God submits to Creation, in order to save it. No wonder the heavens were rent with a joyful song. No wonder shepherds and kings were amazed.

The Presentation: Joseph and Mary bring Jesus to the temple. Imagine how difficult it was to stay hydrated while traveling even a short distance, especially for a new mother who is nursing her babe. One needed to know where all of the wells were, and to have water nearby. The Creator is dependent upon the very thing upon which his spirit moved in the beginning. God-made-Flesh is brought to the priests; Jesus is circumcised like every Jewish male, his foreskin shed. Even he, Son of Mary, Son of God, must be vulnerable, sensitively exposed to God and the world, in this way. Flesh is cut, blood is stanched, the baby yelps and is quickly embraced and consoled by his mother. The God of All Consolations cries out in pain, completely vulnerable, allowing humanity to succor him. Anna and Simeon have been awaiting his appearance; they recognize the Incarnation, and Simeon speaks words that must simultaneously soothe and grieve Mary’s heart. Her heart, after all, is his heart, too. He is us.

The Finding of Our Lord in the Temple: We jump ahead twelve years; the adolescent Jesus has stayed behind in Jerusalem. Three days he is there, mirroring the three days in the tomb. I love that Mary and Joseph, who love Jesus and live with him, and who know him well, must still seek him out, like the rest of us. Flesh seeks after flesh and cries out, “where?” and then, “why do you? How could you?” Flesh seeks after God, and God is found, but not fully understood. Not only is God found, but God submits, because this God, over and over again, tries to teach us by his own example. As God yeilded to Israel’s obstinacy and gave them a King, so he yields to Mary and Joseph. Later he will submit, again, flesh and blood surrendered, once for all; heart pierced, for the life of the world.

The lesson, over and over, is that fulfillment and completion lies in surrender, in the fiat, in the “yes,” in the detachment to all else; the submission of flesh and blood, mind and heart, for the wholeness of the soul. Flesh cries out, “O Love, where, why?” God cries out, “here! O Love, know!”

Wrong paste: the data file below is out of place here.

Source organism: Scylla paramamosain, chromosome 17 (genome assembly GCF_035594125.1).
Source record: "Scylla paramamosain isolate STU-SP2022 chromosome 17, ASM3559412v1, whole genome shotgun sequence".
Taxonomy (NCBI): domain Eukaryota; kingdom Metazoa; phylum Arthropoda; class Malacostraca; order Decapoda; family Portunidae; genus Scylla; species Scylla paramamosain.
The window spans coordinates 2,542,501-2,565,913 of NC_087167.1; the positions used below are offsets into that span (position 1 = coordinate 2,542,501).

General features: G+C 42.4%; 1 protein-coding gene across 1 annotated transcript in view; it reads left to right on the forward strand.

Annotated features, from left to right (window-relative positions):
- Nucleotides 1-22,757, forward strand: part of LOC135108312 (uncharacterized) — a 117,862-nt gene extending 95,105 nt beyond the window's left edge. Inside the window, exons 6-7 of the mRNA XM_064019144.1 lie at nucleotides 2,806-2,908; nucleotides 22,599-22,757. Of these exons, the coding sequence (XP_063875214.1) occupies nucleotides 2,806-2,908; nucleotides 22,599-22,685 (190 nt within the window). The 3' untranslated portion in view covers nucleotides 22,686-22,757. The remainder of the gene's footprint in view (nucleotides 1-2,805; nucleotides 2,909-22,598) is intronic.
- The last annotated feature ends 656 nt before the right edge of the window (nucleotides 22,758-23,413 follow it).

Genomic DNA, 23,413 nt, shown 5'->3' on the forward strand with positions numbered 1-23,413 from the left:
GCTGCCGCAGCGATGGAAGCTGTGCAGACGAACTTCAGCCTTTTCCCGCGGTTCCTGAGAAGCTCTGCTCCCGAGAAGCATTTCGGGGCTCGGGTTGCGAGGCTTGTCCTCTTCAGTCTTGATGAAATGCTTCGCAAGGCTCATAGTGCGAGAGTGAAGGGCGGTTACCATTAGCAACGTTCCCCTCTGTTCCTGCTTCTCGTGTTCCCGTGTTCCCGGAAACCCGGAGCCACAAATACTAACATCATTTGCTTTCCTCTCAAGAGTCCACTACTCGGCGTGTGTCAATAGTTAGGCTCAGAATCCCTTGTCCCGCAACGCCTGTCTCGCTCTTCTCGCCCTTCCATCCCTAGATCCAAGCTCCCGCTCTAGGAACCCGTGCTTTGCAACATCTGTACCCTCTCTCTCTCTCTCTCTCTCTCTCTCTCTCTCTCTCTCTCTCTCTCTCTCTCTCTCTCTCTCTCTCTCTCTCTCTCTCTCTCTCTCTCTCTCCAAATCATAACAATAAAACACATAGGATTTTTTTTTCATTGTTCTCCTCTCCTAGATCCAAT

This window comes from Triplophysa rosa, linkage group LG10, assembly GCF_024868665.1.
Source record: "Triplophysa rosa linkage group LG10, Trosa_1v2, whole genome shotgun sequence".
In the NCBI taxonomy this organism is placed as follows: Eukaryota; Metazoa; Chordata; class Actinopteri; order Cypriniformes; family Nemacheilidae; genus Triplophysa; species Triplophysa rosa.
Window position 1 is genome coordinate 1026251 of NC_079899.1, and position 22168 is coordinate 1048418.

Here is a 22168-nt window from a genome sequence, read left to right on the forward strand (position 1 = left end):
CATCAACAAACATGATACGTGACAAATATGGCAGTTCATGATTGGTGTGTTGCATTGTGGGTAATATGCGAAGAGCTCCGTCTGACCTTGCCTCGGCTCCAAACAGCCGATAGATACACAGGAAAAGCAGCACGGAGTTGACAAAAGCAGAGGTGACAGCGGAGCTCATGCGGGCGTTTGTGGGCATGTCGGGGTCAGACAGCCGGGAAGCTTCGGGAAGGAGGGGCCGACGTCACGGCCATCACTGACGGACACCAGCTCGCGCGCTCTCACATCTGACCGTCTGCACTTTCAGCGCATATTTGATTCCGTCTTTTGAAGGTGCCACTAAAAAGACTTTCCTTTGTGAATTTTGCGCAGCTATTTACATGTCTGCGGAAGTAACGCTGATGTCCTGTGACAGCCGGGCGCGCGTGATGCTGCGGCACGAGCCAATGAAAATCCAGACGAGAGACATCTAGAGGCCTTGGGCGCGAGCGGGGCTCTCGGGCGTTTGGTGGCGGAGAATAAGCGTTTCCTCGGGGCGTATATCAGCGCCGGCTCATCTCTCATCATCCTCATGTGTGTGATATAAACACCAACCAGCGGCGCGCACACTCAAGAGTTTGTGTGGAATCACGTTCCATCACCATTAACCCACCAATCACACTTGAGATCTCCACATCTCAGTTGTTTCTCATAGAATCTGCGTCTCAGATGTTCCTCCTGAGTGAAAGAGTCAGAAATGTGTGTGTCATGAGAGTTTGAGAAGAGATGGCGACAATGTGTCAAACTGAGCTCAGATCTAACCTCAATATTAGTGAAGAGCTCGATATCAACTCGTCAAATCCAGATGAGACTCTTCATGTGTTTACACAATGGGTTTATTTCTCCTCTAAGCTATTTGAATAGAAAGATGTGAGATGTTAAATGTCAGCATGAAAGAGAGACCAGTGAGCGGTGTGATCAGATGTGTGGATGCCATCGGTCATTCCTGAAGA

The lifetime’s work.

About Elizabeth Scalia
  • http://jscafenette.com/ Manny

    “We always assume that this was the first time this question had been asked, and perhaps it was; perhaps the human campaign needed to be where it was, before the New Ark could be created in grace. But what if other young women had been similarly graced, earlier, yet were unable–in their freedom–to manage the fiat, the complete detachment from the opinions and schemes of the world, which would allow participation in God’s difficult, mysterious scheme?”

    What a fascinating question. I never thought of that possibility. Well you just enlarged my perspective.

  • Greta

    A day without the rosary is a day diminished of light. I say the rosary each day with Pope JP II on CD. Our youth group at chuch has been saying daily rosary now for over two years and I have had each of them come up to me individually to thank me for getting this started in their lives. I always respond that they should say one rosary for my dad who started me on the path and where all credit should go. Just found out that a seventh child has been given my name from the youth group now parents. That is the best gift anyone could ever give to me and with each, I have been blessed to be asked to be god parent. I insisted that I be only god great grandparent so they could select a much younger person for this important role. Our Blessed Mother has blessed me with strong love of the youth and placed her love in me to offer to them.